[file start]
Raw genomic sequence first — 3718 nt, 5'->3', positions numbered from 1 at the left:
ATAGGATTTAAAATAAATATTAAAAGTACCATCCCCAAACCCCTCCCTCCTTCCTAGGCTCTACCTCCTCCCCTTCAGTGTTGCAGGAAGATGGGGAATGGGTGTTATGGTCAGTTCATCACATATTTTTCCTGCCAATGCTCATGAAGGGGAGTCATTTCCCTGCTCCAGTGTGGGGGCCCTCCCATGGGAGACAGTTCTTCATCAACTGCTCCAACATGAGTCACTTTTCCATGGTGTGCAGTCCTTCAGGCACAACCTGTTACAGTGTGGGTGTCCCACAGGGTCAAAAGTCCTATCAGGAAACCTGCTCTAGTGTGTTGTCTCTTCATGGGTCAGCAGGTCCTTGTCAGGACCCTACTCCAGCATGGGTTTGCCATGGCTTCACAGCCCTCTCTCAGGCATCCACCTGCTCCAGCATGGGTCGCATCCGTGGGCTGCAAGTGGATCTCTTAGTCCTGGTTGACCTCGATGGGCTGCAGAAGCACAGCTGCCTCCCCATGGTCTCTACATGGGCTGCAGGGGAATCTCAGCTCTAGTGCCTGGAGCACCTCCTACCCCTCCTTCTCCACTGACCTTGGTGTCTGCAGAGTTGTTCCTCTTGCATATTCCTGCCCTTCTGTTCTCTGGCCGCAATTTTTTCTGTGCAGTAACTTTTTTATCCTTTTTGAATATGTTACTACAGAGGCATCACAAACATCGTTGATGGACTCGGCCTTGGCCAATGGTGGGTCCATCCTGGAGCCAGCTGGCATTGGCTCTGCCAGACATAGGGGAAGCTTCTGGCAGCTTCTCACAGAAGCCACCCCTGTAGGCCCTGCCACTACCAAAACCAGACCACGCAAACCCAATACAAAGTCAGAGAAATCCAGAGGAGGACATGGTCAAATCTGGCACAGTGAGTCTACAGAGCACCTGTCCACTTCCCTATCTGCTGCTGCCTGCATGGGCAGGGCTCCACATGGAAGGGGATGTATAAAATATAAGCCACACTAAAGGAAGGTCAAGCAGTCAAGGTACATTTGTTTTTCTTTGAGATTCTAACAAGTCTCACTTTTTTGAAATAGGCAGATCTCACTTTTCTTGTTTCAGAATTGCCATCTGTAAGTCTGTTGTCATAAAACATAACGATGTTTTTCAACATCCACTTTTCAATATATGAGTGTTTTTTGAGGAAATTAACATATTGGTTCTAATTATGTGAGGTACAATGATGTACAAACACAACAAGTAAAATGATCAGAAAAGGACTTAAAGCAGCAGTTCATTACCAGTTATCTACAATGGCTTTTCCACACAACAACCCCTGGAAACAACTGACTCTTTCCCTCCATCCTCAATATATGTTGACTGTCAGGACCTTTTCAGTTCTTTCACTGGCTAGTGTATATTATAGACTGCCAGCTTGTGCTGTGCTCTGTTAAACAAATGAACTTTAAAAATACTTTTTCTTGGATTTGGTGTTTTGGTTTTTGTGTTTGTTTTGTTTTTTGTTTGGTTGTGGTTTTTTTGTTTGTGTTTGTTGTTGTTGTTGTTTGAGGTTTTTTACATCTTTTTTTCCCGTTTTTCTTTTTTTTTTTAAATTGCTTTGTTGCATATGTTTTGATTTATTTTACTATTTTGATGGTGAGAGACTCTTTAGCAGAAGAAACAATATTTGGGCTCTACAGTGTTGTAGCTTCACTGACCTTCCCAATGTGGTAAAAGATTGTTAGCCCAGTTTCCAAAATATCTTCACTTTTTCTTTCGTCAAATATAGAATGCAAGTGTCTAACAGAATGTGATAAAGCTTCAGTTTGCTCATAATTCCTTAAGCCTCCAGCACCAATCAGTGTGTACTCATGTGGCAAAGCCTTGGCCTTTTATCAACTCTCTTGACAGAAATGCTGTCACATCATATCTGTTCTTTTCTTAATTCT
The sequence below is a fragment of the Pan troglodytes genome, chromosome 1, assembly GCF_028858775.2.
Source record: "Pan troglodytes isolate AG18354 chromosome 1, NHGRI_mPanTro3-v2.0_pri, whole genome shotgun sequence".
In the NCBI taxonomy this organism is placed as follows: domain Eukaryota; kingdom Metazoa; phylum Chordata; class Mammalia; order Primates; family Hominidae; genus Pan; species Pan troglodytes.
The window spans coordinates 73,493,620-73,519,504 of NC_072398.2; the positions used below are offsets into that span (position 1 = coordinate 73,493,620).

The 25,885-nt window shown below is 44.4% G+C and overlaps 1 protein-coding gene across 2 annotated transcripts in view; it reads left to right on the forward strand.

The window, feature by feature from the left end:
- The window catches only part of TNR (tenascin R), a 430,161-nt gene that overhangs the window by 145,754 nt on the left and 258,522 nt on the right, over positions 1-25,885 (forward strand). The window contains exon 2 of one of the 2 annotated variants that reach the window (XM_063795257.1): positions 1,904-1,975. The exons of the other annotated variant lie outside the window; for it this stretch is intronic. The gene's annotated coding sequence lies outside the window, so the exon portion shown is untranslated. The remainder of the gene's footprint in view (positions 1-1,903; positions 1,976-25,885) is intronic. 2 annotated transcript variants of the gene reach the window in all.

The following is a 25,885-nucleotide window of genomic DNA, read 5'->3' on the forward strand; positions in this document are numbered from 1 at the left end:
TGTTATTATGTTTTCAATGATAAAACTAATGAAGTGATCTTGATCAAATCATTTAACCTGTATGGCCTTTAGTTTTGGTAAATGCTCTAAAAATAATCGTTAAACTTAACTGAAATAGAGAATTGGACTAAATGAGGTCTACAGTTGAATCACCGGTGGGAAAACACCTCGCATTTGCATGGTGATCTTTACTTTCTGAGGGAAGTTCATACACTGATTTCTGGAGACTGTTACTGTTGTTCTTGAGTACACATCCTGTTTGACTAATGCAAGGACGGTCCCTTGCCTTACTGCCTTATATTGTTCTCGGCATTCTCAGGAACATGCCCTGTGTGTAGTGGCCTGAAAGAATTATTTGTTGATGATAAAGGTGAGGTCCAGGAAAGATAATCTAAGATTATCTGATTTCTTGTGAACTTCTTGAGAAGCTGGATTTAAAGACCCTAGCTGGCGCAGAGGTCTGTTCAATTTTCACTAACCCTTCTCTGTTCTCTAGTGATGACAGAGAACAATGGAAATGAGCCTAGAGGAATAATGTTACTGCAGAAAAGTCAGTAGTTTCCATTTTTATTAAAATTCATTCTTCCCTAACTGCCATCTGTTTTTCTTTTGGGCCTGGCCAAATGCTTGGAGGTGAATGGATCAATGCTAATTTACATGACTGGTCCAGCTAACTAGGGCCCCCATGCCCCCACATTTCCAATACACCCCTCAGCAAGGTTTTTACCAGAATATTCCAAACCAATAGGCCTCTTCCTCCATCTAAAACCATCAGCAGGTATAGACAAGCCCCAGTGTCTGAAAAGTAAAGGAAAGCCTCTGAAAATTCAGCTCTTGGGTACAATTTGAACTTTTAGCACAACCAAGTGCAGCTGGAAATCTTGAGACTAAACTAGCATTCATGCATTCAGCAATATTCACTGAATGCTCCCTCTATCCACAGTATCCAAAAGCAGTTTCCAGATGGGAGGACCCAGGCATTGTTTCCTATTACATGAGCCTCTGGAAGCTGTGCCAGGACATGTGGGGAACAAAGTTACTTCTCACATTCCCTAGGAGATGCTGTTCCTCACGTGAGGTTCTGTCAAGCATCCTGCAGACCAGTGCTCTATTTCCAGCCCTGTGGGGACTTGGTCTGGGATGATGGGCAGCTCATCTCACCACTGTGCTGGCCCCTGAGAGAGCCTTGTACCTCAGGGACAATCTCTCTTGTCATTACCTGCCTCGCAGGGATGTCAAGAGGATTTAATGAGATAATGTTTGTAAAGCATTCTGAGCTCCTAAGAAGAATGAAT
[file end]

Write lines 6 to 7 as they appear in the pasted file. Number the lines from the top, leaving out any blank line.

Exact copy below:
The window spans coordinates 73,493,620-73,519,504 of NC_072398.2; the positions used below are offsets into that span (position 1 = coordinate 73,493,620).

The 25,885-nt window shown below is 44.4% G+C and overlaps 1 protein-coding gene across 2 annotated transcripts in view; it reads left to right on the forward strand.